“Mounds is a synth prog duo of Tom Hohmann (ex-USASISAMONSTER) and Alfred Turner from Ann Arbor, MI”.
So goes the promotional byline I wrote for Mounds to hock the first vinyl release I helped fund. That says nothing and everything about the band. Mounds forever, forever Mounds. I’ve seen this band since their inception and have toured with them extensively. They are to music as ancient aboriginal earthworks are to humankind: a magnificent treasure. Tom’s incredibly insightful, narrative lyrics over top driving synth and drum progish-rock explorations is truly mana from whatever gods deem it possible for us to have music. They recently toured the USA with Acid Mothers Temple where they sounded incredible and were met with enthusiastic responses at each town’s rock n roll hole. Well, DUH! I was sent a few rough mixes from the new album and proceeded to listen to them a couple times a day for probably a month straight. It’s gonna be a banger, people! Catch up at the links above. Fuck it, I’ll go ahead and say what I’ve been thinking forever:
“Mounds - Ann Arbor’s greatest musical export since The Stooges.”
Shared an evening with dog quite a few times, rapturously I might add. What could be better than two brothers on freq’d out guitar and drums crushing out some kind of frantic mantra rock while one or TWO ladies masterfully bark and grunt over top the instrumental forays? Sounds like a nearly unlistenable formula but dog’s songs come off quite catchy and danceable! Everyone’s boppin’ when dog’s a rockin’ - whether the stage is in a basement in the breadbasket of the Confederacy or in the Bronx. Need party music for wasteland Earth? dog’s got you covered.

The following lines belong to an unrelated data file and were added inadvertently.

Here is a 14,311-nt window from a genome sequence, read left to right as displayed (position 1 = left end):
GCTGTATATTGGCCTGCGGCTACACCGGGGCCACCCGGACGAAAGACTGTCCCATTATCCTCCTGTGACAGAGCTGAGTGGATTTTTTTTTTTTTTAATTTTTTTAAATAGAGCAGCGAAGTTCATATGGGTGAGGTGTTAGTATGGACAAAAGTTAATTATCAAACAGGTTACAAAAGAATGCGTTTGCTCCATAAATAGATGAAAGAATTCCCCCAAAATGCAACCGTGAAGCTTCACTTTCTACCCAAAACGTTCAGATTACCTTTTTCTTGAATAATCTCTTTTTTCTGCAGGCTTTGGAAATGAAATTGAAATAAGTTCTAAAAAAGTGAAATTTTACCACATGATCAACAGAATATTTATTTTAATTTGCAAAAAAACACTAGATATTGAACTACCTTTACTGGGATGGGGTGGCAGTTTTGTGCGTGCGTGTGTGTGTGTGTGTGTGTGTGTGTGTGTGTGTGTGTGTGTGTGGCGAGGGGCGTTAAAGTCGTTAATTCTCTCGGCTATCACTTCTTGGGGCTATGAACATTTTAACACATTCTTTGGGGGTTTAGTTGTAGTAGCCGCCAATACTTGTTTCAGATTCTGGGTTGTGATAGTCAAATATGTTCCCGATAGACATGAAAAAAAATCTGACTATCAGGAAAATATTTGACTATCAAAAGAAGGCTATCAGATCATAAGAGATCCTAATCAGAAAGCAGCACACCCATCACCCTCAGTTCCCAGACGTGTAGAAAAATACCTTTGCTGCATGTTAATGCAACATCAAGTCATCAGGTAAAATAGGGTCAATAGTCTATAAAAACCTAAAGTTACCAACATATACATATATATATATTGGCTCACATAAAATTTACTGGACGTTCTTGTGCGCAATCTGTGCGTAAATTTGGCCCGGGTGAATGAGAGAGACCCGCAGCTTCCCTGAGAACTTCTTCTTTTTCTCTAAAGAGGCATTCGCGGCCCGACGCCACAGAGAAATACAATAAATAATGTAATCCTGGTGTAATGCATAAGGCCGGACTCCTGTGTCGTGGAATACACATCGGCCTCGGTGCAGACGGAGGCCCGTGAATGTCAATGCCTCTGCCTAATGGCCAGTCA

On Buck Gooter’s first tour we played a shed in the middle of nowhere in southern VA. The only audience other than the guy that booked the show was a cameraman that told me we must get in touch and play a show with a band from Philly called Northern Liberties. Shortly thereafter we made our first acquaintance with the Northern Liberties boys and we’ve been great friends ever since. Working with indomitable focus and spectacular cohesion since Y2K, the brothers Duerr on drums and vocals and Kevin Riley on POG’d out bass wizardry have churned out some of my very favorite albums of all time. Just pack all of their records up into a box and label it “Desert Island Discs” and you’ll be set with your bug out bag. Live: forget about it. Just don’t even worry about trying to make sense of it and watch these heroes at work, going hard and warping minds exponentially. When you open your eyes from headbanging and find Justin Duerr in you face with a torso draped in marching drums don’t say I didn’t warn you. This band is unequivocally the real deal. I can’t state that more emphatically. Get with it.